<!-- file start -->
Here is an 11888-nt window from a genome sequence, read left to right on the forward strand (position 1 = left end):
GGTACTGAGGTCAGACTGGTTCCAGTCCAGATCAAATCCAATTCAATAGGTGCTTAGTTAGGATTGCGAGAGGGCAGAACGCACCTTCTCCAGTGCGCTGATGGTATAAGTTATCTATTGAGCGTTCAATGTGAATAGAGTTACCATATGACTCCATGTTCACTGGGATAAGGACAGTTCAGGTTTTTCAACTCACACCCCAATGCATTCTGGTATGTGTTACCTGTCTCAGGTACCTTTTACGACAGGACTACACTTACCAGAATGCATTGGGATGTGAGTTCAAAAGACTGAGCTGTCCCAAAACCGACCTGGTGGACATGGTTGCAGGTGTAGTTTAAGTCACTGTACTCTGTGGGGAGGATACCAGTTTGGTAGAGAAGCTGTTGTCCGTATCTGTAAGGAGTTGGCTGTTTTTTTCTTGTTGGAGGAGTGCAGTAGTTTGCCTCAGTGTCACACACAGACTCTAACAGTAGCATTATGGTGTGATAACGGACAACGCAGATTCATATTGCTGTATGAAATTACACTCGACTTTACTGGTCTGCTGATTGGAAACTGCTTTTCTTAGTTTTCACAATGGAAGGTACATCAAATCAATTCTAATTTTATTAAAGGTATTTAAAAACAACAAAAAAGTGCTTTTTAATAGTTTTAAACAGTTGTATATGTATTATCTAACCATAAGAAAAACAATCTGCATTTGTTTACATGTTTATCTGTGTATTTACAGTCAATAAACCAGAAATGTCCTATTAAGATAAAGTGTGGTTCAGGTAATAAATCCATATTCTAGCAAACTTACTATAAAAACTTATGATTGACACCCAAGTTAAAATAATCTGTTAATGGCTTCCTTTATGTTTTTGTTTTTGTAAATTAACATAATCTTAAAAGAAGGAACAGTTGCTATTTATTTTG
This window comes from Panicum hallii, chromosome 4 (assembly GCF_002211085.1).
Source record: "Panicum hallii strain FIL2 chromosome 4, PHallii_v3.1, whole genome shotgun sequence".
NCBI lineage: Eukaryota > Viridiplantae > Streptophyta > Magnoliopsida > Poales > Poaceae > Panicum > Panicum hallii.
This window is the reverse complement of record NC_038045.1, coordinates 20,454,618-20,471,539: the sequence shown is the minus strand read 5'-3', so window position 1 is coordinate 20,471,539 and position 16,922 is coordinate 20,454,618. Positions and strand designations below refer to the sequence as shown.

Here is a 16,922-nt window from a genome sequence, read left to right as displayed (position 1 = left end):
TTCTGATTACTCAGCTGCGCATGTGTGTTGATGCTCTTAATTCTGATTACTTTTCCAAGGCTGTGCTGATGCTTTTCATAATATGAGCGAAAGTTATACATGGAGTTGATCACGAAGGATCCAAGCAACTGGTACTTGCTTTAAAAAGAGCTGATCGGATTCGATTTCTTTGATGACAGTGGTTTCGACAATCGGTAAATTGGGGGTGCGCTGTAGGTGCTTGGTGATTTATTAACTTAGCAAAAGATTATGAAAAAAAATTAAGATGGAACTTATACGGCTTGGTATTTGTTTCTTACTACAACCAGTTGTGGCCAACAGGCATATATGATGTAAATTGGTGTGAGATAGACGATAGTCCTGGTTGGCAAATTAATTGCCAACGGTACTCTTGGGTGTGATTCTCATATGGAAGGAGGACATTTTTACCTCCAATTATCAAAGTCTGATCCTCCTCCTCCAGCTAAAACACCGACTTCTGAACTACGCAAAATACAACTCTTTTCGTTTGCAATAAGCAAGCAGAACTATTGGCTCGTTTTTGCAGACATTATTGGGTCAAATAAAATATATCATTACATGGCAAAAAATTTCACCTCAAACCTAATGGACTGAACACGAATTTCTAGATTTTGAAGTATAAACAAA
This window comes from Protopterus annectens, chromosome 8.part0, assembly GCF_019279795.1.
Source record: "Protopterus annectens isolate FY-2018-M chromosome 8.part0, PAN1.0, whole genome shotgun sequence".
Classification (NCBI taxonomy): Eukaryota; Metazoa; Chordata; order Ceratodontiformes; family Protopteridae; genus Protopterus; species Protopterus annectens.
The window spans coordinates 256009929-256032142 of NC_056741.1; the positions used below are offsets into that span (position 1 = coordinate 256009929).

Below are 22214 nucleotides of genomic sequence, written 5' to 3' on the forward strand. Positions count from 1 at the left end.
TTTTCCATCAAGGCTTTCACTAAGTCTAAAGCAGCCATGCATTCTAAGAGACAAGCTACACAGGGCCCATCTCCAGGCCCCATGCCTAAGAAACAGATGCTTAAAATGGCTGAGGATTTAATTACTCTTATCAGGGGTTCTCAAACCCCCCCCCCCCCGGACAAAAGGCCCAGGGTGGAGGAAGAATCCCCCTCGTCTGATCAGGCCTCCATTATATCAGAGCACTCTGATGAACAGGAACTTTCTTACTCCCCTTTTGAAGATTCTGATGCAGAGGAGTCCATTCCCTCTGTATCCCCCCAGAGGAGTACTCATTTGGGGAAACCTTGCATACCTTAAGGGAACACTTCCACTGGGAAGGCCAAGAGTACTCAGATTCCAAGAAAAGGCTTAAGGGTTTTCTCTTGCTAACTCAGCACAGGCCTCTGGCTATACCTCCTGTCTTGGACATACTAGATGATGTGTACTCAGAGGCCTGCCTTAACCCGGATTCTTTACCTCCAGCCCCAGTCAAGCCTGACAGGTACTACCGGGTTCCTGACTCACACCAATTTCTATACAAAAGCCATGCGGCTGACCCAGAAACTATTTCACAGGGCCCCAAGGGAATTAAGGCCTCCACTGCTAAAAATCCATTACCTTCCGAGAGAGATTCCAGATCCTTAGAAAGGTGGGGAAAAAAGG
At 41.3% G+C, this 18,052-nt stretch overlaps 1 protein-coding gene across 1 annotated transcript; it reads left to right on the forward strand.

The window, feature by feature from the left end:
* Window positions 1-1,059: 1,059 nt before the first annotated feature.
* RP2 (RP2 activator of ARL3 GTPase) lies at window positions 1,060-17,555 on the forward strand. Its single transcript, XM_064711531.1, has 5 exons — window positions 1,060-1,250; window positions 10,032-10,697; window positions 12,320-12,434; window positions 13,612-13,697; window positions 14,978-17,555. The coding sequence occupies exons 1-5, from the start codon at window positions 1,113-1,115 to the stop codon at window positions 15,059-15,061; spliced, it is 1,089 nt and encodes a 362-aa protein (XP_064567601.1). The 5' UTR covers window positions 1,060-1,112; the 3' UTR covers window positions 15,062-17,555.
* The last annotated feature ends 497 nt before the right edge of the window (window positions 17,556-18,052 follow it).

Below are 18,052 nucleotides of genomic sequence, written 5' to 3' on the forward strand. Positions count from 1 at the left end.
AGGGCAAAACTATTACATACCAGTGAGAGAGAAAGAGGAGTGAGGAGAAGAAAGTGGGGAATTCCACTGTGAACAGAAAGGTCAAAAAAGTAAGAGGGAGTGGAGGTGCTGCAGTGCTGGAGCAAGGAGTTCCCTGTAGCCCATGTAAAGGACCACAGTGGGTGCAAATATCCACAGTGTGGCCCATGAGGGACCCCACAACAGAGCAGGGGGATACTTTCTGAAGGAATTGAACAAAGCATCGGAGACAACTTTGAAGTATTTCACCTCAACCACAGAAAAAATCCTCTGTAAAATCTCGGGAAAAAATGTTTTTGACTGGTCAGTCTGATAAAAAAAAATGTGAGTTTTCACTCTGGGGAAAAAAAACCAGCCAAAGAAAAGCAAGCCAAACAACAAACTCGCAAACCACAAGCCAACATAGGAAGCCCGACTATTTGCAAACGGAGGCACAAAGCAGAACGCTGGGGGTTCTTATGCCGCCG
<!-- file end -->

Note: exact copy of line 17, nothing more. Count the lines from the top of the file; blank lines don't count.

* Window positions 1-1,059: 1,059 nt before the first annotated feature.